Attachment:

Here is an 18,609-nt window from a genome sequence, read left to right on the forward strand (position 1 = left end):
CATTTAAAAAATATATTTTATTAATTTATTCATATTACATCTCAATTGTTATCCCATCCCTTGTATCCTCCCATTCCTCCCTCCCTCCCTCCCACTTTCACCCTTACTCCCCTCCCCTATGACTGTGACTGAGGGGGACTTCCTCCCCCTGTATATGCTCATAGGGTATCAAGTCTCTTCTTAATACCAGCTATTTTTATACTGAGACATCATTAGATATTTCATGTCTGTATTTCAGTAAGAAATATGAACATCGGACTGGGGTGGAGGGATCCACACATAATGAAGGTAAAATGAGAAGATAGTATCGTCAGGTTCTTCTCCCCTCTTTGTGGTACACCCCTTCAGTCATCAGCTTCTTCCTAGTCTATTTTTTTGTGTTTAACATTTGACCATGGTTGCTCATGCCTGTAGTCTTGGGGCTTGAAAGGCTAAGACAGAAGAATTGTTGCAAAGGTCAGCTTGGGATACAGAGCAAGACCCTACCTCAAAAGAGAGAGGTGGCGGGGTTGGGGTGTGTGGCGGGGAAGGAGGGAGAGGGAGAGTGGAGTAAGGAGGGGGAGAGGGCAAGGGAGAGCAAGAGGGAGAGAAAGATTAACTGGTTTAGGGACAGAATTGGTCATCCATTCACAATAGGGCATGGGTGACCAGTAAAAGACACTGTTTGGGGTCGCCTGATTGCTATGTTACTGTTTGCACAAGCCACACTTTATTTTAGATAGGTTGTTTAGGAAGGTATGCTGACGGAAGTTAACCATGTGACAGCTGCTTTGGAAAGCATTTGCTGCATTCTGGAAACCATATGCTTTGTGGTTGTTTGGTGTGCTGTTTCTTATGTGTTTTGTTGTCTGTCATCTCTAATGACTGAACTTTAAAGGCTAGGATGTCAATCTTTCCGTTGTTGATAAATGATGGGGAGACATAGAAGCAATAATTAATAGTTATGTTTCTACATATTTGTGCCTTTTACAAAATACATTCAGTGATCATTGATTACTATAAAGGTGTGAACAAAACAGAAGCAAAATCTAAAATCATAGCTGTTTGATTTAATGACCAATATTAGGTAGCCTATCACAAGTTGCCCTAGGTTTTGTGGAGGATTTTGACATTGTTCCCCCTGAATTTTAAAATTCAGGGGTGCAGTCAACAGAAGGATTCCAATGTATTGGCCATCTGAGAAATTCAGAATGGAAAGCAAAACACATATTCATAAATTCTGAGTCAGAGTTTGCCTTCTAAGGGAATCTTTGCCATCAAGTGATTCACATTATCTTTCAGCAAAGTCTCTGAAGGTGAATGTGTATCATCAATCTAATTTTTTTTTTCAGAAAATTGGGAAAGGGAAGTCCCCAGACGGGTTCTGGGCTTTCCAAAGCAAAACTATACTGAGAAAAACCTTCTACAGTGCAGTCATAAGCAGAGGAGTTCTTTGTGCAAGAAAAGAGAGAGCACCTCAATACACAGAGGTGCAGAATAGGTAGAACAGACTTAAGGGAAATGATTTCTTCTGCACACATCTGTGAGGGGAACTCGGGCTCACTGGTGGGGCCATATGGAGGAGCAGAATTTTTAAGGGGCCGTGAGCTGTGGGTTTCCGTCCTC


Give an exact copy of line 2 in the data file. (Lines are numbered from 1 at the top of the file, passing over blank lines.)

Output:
CATTTAAAAAATATATTTTATTAATTTATTCATATTACATCTCAATTGTTATCCCATCCCTTGTATCCTCCCATTCCTCCCTCCCTCCCTCCCACTTTCACCCTTACTCCCCTCCCCTATGACTGTGACTGAGGGGGACTTCCTCCCCCTGTATATGCTCATAGGGTATCAAGTCTCTTCTTAATACCAGCTATTTTTATACTGAGACATCATTAGATATTTCATGTCTGTATTTCAGTAAGAAATATGAACATCGGACTGGGGTGGAGGGATCCACACATAATGAAGGTAAAATGAGAAGATAGTATCGTCAGGTTCTTCTCCCCTCTTTGTGGTACACCCCTTCAGTCATCAGCTTCTTCCTAGTCTATTTTTTTGTGTTTAACATTTGACCATGGTTGCTCATGCCTGTAGTCTTGGGGCTTGAAAGGCTAAGACAGAAGAATTGTTGCAAAGGTCAGCTTGGGATACAGAGCAAGACCCTACCTCAAAAGAGAGAGGTGGCGGGGTTGGGGTGTGTGGCGGGGAAGGAGGGAGAGGGAGAGTGGAGTAAGGAGGGGGAGAGGGCAAGGGAGAGCAAGAGGGAGAGAAAGATTAACTGGTTTAGGGACAGAATTGGTCATCCATTCACAATAGGGCATGGGTGACCAGTAAAAGACACTGTTTGGGGTCGCCTGATTGCTATGTTACTGTTTGCACAAGCCACACTTTATTTTAGATAGGTTGTTTAGGAAGGTATGCTGACGGAAGTTAACCATGTGACAGCTGCTTTGGAAAGCATTTGCTGCATTCTGGAAACCATATGCTTTGTGGTTGTTTGGTGTGCTGTTTCTTATGTGTTTTGTTGTCTGTCATCTCTAATGACTGAACTTTAAAGGCTAGGATGTCAATCTTTCCGTTGTTGATAAATGATGGGGAGACATAGAAGCAATAATTAATAGTTATGTTTCTACATATTTGTGCCTTTTACAAAATACATTCAGTGATCATTGATTACTATAAAGGTGTGAACAAAACAGAAGCAAAATCTAAAATCATAGCTGTTTGATTTAATGACCAATATTAGGTAGCCTATCACAAGTTGCCCTAGGTTTTGTGGAGGATTTTGACATTGTTCCCCCTGAATTTTAAAATTCAGGGGTGCAGTCAACAGAAGGATTCCAATGTATTGGCCATCTGAGAAATTCAGAATGGAAAGCAAAACACATATTCATAAATTCTGAGTCAGAGTTTGCCTTCTAAGGGAATCTTTGCCATCAAGTGATTCACATTATCTTTCAGCAAAGTCTCTGAAGGTGAATGTGTATCATCAATCTAATTTTTTTTTTCAGAAAATTGGGAAAGGGAAGTCCCCAGACGGGTTCTGGGCTTTCCAAAGCAAAACTATACTGAGAAAAACCTTCTACAGTGCAGTCATAAGCAGAGGAGTTCTTTGTGCAAGAAAAGAGAGAGCACCTCAATACACAGAGGTGCAGAATAGGTAGAACAGACTTAAGGGAAATGATTTCTTCTGCACACATCTGTGAGGGGAACTCGGGCTCACTGGTGGGGCCATATGGAGGAGCAGAATTTTTAAGGGGCCGTGAGCTGTGGGTTTCCGTCCTC